To celebrate the 10th anniversary of her second album, epic, Sharon Van Etten is releasing a double LP of the original, epic Ten, along with a documentary and a concert livestream in commemoration of the 2010 release.
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Out digitally on April 16 and physically on June 11, via Ba Da Bing, Van Etten asked several artists she admires to reimagine one song from epic with Lucinda Williams taking on “Save Yourself,” IDLES covering “Peace Sign,” and “DsharpG” getting a reboot by Shamir. Rounding out epic Ten, Courtney Barnett and Vagabon take on “Don’t Do It,” St. Panther covers “One Day,” and Fiona Apple embraces closer “Love More.”
Each Thursday leading up to epic Ten’s release, Van Etten will share the album’s next cover, beginning with Big Red Machine’s “A Crime.”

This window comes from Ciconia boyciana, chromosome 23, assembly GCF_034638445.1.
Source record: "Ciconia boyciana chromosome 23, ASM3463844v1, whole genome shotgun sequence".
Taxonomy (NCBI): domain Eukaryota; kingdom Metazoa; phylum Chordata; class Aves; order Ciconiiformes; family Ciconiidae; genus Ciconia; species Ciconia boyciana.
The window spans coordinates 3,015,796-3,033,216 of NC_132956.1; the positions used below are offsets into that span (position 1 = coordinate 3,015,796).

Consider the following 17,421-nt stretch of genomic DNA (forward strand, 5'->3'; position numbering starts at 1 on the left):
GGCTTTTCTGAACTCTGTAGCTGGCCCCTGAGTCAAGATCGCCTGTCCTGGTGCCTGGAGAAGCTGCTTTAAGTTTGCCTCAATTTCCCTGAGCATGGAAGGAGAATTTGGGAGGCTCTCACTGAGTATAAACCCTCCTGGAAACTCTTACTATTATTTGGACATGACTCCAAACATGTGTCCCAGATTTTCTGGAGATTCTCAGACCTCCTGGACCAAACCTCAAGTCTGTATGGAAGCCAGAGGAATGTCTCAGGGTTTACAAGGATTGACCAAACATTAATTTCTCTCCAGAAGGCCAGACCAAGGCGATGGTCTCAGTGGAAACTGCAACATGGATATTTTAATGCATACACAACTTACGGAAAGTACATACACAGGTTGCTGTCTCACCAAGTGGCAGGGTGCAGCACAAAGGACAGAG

Recording “A Crime” with Justin Vernon brought back memories for producer Aaron Dessner, who found himself reminiscing on their cover of epic’s “Love More” more than a decade earlier.
“Sharon is one of my favorite songwriters, and I’ve been very lucky to get to collaborate with her many times over the years,” says Dessner. “It’s an honor to be able to pay tribute to Sharon and her incredible songs. We felt like the door should be about to fall off the hinges of this version, and I think it sounds like that.”
Accompanying the album release, Van Etten will present an epic, Ten concert livesteam, April 16-17, benefiting Zebulon, a venue that played a pivotal role earlier in her career. Preceding the concert will be a screening of a short documentary on the making of epic Ten and the significance of Zebulon.
“‘Epic’ represents a crossroads for me as an artist—going from intern to artist at Ba Da Bing, from solo folk singer to playing with a band for the first time and beginning to play shows on tour where people showed up,” say Van Etten. “I am in awe of the artists who wanted to participate in celebrating my anniversary and reissue, from young inspiring musicians, to artists who took me under their wing, who I met on tour, and to artists I’ve looked up to since I was a teenager.”
Van Etten adds, “Each one of these artists continue to influence my writing and provide a sense of camaraderie during this new era of sharing music.”